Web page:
Lower gas consumption has negative effect on Dutch economy
- Domestic consumption and exports natural gas in decline due to mild winter
- Economy contracts 1.4 percent relative to previous quarter
- Negative economic growth 0.5 percent compared to first quarter
- Dramatic loss of employment, particularly in care sector
- Economy still in recovery stage, despite some negative developments
- Investments and manufacturing output up, higher demand for temp workers
According to the first estimate conducted by the Central Bureau of Statistics (CBS), the Dutch economy recorded a negative growth rate of 1.4 percent in the first quarter of 2014 relative to the fourth quarter of 2013. In the preceding three quarters the economy had grown. The lower natural gas consumption as a result of the mild weather conditions in winter largely accounted for the negative growth rate. The economy improves further, but the situation on the labour market is still bleak: 32 thousand employee jobs were lost in the first quarter relative to the fourth quarter of 2013.
Economy 0.5 percent in decline relative to first quarter 2013
In the first quarter of this year, the economy shrank 0.5 percent relative to the same period in 2013. This is largely due to lower consumption, production and exports of natural gas. In the first quarter of 2014, temperatures were exceptionally high, whereas in the first quarter of 2013, temperatures were below average. Despite some negative developments, the Dutch economy is still showing signs of further recovery. Investments increased, Dutch manufacturing industry showed sustained signs of recovery and the demand for temp workers was higher. The shopping-day pattern was the same in the first quarter as in the first quarter of 2013.
Natural gas exports fall substantially, other exports grow
As a result of the extremely mild weather conditions this winter, natural gas exports were almost a quarter below the level of one year previously. If natural gas exports are not taken into account, Dutch exports of goods were nearly 3 percent up. Apart from agriculture, all sectors performed better. Exports of chemical, electrical and metal products grew notably.
Consumption slows down
On account of the relatively warm weather, the volume of natural gas used by Dutch households was reduced by nearly 0ne-third compared to one year previously. Consumers also spent less on food, drinks and tobacco products, partly because the Easter weekend fell in the second quarter in 2014, whereas in 2013 only Easter Monday fell in the second quarter. The warm weather had a positive impact on the sector hotels and restaurants. Consumers also spent more on durable goods like clothes and electrical equipment.
Investments pick up in construction sector
Investments were higher than one year previously. This was also the case in the preceding quarter. Construction sector investments were significantly higher. The mild weather conditions played a part in this respect. Companies also invested more in machinery and computers, as the capacity utilisation rate and producer confidence increased. Investments in commercial vehicles and company cars were lower than twelve months previously. One of the reasons is the higher tax rate on new motor vehicles and motorcycles (BPM) introduced on 1 January 2014.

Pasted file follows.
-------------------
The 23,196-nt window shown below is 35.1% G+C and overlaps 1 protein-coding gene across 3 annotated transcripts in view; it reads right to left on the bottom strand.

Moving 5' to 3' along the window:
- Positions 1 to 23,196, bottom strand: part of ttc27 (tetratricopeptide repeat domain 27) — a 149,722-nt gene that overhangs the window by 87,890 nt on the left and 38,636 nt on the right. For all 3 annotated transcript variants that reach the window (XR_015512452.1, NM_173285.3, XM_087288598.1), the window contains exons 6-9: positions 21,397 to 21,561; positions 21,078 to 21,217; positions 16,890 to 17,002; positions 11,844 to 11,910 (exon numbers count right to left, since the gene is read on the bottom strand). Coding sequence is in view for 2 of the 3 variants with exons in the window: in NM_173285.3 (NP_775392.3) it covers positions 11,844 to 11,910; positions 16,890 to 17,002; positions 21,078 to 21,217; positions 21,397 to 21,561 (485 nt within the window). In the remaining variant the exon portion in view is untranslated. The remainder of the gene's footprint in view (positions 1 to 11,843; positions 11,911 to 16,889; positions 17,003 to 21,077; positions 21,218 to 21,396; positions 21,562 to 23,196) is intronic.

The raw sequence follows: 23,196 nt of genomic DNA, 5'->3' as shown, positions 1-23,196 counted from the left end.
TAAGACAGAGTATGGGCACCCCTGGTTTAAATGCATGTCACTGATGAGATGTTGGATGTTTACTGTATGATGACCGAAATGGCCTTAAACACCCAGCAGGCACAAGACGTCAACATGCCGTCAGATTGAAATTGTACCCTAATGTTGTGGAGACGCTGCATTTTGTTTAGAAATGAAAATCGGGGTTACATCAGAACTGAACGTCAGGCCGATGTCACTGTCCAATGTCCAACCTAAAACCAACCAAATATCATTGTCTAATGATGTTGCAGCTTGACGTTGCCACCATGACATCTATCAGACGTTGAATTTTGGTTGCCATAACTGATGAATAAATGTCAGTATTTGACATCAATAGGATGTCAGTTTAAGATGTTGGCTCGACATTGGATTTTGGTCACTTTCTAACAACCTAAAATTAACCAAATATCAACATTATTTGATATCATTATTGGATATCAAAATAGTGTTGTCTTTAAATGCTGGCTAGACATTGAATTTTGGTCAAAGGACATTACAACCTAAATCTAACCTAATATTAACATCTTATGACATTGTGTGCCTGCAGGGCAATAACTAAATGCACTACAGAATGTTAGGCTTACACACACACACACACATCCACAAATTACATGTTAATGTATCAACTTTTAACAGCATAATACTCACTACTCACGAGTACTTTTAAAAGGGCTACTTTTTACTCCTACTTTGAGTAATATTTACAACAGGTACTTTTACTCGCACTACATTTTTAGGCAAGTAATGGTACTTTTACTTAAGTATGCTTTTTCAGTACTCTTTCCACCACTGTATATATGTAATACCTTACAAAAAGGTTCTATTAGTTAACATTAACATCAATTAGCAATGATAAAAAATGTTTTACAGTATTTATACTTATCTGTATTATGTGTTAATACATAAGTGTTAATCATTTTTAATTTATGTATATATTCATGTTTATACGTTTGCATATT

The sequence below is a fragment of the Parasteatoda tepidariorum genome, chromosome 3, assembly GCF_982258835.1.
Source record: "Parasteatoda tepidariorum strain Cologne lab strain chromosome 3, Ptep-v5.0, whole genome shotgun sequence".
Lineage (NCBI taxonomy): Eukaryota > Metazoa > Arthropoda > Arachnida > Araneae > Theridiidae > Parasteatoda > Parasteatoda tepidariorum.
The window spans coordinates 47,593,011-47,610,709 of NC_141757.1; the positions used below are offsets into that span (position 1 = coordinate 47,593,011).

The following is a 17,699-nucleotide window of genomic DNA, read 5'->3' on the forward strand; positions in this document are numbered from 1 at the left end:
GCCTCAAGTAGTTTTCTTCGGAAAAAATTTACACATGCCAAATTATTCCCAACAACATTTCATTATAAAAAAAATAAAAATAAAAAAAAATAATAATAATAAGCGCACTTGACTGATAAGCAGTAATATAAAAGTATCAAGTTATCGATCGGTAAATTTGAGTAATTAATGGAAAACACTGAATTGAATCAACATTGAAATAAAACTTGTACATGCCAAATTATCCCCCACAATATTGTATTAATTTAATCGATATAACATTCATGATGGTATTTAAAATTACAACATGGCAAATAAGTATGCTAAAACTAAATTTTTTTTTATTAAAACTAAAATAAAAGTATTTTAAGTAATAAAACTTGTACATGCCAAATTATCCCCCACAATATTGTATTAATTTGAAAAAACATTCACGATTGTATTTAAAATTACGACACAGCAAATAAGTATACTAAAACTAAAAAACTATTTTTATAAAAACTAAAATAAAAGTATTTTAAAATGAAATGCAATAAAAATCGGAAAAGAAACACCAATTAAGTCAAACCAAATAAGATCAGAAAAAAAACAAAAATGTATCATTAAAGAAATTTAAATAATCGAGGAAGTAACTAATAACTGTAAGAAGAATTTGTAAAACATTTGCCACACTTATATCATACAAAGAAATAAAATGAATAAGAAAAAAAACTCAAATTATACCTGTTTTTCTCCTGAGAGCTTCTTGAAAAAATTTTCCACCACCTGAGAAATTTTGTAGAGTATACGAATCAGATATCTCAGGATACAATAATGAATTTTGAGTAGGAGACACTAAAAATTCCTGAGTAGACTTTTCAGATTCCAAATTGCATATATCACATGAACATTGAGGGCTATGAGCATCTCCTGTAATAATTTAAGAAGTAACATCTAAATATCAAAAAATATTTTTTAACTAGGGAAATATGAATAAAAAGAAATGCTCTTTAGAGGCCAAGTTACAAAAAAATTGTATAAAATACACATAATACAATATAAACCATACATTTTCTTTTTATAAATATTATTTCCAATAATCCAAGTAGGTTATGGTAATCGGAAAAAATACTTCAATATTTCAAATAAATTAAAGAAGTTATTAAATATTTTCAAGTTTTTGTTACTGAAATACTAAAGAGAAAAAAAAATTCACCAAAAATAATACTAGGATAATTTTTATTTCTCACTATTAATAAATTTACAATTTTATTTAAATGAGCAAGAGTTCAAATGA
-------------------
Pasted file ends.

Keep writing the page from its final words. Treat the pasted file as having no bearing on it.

Sustained growth manufacturing industry
The recovery process in the sector manufacturing industry continued in the first quarter. Manufacturing output was nearly 4 percent up from one year previously, partly as a result of higher foreign demand. Apart from the sector mineral extraction and energy supply, only the sector financial institutions recorded a negative growth rate, whereas the construction sector and the sector hotels and restaurants benefited from the mild weather conditions. Horticulture under glass used less natural gas.
Dramatic loss of employment in care sector
In the first quarter of this year, 112 thousand employee jobs were lost compared to one year previously. The most substantial loss by more than 3 percent (43 thousand jobs) occurred in the sector health care and welfare. Employment in the care sector has been in decline since the end of 2012, predominantly as a result of reduced employment in childcare and homecare. In the first quarter, 23 thousand jobs (6.9 percent) were lost in the construction sector compared to one year previously. Loss of employment in the construction sector is the result of the fact that output generated by this sector had plummeted in prior years. In trade, transport and hotels and restaurants employment also fell dramatically in the first quarter.
As the demand for temp workers in the private sector grew, the number of jobs in the sector financial services increased by 13 thousand from one year previously. A higher demand for temp workers generally signals the first stage of recovery on the labour market. At a later stage, companies themselves start taking on staff.